Publisher at Work: Yu Xiangdou’s Images and Visualizing Intellectual Labor
How could intangible, tacit intellectual labor be legible, acknowledged, and compensated? The relationship between authorship and authorial property was hotly debated in late imperial China when a flurry of fakes, forgeries, and counterfeits abounded in the commercial book market. My talk will use examples from Yu Xiangdou (ca. 1560-1637), one of the most successful commercial publishers in Jianyang, to discuss how he claimed the hitherto invisible and therefore uncredited intellectual endeavor of making the books. Away from the prevailing conception that the images inserted in his printed books are portraits of Yu Xiangdou himself, I will approach his images in terms of the highly conventionalized image-signs and argue that his images serve as a liminal link between incorporeal authorship and material proprietorship.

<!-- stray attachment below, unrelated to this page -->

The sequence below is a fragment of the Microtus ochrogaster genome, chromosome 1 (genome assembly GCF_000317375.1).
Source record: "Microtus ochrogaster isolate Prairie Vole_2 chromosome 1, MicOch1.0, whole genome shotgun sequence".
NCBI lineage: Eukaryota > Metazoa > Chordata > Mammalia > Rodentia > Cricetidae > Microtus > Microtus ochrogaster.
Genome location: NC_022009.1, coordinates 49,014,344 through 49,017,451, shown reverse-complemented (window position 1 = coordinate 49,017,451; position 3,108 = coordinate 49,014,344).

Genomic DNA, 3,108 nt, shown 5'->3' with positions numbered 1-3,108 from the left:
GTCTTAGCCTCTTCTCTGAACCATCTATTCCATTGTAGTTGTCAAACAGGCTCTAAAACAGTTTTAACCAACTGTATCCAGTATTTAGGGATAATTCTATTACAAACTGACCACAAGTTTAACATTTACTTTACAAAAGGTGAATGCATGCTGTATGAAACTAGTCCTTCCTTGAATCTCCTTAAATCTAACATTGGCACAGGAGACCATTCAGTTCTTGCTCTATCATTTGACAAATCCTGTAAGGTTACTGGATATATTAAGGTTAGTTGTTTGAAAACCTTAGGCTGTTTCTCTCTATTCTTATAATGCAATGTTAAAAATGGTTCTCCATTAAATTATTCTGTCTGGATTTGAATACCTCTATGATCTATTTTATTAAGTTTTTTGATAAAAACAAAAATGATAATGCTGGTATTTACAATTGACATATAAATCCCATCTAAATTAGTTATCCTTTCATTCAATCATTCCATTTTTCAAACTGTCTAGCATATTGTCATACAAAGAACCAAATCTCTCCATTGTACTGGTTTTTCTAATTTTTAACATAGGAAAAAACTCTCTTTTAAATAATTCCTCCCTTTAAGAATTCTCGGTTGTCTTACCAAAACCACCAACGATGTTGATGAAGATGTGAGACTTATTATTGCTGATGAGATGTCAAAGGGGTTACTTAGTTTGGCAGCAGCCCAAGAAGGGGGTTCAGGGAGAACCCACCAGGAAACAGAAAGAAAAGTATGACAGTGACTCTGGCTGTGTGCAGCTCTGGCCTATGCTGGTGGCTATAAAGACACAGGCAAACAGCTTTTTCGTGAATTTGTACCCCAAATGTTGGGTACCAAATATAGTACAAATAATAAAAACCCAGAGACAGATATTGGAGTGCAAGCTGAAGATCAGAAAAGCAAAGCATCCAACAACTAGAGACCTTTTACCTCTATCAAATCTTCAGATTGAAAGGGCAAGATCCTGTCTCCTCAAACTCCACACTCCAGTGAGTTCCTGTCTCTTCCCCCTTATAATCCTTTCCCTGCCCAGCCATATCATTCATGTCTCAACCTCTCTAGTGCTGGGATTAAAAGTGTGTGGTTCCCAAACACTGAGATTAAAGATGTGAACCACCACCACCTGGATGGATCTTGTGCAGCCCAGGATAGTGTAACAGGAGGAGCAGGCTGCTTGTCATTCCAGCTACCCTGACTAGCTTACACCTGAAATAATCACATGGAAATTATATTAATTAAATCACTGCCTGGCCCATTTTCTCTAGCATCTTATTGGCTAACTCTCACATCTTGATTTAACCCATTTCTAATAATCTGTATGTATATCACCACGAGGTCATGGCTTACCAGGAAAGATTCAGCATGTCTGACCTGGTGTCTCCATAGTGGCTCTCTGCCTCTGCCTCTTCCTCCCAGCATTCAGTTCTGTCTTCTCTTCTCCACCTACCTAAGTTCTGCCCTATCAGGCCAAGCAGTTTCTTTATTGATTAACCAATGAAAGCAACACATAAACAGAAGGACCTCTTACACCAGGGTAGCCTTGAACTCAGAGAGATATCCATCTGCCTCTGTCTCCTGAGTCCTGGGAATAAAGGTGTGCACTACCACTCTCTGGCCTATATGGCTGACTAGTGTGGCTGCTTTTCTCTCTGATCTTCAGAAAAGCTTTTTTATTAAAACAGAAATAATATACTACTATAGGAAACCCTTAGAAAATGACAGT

Suyoung Son is a literary and cultural historian of early modern China (1500-1900). Her research focuses on the narrative tradition and social practice of writing and reading in the historical conditions of print culture, commercialization, and urbanization. Her first book, Writing for Print, explores the ways in which the material conditions of print reshaped the production, circulation, and reception of literary texts in the seventeenth century and their ramifications in eighteenth-century censorships. She is currently working on two projects: the first one examines authorship and the emergence of intellectual property in early modern China; and the second project investigates the transmission of book, knowledge, and object between Qing China and Chosŏn Korea, with a focus on the Sŏ family of Talsŏng. Before coming to Cornell, she taught at the University of Colorado at Boulder, Stanford University, and the University of Chicago.